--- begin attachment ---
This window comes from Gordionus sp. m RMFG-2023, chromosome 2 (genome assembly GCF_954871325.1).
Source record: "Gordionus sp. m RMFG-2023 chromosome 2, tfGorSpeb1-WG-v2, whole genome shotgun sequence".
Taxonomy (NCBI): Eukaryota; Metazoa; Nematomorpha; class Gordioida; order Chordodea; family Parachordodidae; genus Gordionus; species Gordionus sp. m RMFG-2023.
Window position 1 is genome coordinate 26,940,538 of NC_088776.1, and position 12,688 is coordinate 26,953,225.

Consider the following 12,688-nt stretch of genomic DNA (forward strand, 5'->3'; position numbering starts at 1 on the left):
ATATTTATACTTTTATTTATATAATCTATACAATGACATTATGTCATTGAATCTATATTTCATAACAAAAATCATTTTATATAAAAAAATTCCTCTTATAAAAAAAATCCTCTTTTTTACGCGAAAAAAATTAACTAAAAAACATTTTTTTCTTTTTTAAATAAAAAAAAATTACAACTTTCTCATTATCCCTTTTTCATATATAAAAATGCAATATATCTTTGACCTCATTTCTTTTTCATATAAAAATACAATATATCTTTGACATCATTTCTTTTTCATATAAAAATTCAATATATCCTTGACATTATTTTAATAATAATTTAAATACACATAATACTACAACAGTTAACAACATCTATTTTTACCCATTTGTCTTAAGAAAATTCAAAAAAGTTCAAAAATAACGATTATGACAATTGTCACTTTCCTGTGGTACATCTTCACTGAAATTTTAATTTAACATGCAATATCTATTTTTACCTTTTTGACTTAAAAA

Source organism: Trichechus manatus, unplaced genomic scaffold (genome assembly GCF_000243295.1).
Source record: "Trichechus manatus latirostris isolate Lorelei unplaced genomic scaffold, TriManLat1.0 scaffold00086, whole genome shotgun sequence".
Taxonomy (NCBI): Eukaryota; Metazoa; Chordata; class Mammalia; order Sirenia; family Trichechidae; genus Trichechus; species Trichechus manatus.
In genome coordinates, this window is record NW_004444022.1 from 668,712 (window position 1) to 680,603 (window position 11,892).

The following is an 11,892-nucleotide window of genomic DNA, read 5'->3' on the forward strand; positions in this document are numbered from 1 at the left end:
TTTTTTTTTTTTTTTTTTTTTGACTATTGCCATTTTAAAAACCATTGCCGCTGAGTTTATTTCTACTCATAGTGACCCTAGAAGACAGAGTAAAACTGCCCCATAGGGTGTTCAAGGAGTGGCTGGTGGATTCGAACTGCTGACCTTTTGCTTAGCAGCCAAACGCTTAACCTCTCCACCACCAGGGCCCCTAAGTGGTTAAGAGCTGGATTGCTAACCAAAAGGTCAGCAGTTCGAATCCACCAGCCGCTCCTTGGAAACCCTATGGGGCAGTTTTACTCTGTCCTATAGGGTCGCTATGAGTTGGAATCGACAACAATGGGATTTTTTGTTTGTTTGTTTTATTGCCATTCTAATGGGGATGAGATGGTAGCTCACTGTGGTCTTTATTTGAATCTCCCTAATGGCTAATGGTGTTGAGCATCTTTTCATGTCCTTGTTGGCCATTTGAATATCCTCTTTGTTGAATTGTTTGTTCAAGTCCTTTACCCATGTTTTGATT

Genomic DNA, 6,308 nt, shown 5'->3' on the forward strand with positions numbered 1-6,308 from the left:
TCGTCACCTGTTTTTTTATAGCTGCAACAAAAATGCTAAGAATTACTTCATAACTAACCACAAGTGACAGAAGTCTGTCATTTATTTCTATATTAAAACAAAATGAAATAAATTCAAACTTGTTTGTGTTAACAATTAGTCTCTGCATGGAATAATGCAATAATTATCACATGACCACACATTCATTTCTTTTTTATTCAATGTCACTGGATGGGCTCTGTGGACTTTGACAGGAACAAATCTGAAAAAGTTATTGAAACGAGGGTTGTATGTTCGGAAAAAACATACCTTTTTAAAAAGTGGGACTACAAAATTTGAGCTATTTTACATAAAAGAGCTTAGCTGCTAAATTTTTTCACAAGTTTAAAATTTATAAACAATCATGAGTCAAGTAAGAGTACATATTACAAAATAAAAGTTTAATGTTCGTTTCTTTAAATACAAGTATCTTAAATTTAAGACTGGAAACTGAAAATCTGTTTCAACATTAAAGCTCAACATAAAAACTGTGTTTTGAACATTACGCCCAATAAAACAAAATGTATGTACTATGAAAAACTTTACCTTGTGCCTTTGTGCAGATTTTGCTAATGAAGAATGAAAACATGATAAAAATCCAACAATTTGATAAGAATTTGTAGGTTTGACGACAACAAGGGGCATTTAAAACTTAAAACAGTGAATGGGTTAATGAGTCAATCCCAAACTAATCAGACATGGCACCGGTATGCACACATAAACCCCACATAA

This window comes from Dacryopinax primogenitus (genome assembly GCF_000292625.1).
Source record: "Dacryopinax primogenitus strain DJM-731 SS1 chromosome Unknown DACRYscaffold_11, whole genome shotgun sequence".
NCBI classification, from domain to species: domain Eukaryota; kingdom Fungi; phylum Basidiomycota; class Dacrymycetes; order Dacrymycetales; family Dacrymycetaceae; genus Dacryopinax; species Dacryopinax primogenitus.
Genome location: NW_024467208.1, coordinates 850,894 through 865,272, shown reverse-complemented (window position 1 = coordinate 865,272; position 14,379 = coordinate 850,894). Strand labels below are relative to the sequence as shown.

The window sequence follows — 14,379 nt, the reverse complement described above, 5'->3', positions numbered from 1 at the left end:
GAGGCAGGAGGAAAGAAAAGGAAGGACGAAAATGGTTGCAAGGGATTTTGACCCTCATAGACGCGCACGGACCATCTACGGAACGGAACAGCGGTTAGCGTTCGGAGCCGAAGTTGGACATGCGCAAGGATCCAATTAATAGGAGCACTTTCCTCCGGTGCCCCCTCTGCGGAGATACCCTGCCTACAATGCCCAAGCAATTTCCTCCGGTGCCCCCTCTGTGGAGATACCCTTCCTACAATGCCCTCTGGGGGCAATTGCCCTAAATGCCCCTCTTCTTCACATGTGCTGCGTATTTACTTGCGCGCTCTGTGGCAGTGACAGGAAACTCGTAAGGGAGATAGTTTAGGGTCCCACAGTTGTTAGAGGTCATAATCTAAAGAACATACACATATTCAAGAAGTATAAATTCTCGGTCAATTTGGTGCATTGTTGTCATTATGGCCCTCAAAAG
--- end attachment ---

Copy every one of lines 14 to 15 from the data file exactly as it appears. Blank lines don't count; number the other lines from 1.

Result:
TCGTCACCTGTTTTTTTATAGCTGCAACAAAAATGCTAAGAATTACTTCATAACTAACCACAAGTGACAGAAGTCTGTCATTTATTTCTATATTAAAACAAAATGAAATAAATTCAAACTTGTTTGTGTTAACAATTAGTCTCTGCATGGAATAATGCAATAATTATCACATGACCACACATTCATTTCTTTTTTATTCAATGTCACTGGATGGGCTCTGTGGACTTTGACAGGAACAAATCTGAAAAAGTTATTGAAACGAGGGTTGTATGTTCGGAAAAAACATACCTTTTTAAAAAGTGGGACTACAAAATTTGAGCTATTTTACATAAAAGAGCTTAGCTGCTAAATTTTTTCACAAGTTTAAAATTTATAAACAATCATGAGTCAAGTAAGAGTACATATTACAAAATAAAAGTTTAATGTTCGTTTCTTTAAATACAAGTATCTTAAATTTAAGACTGGAAACTGAAAATCTGTTTCAACATTAAAGCTCAACATAAAAACTGTGTTTTGAACATTACGCCCAATAAAACAAAATGTATGTACTATGAAAAACTTTACCTTGTGCCTTTGTGCAGATTTTGCTAATGAAGAATGAAAACATGATAAAAATCCAACAATTTGATAAGAATTTGTAGGTTTGACGACAACAAGGGGCATTTAAAACTTAAAACAGTGAATGGGTTAATGAGTCAATCCCAAACTAATCAGACATGGCACCGGTATGCACACATAAACCCCACATAA

This window comes from Dacryopinax primogenitus (genome assembly GCF_000292625.1).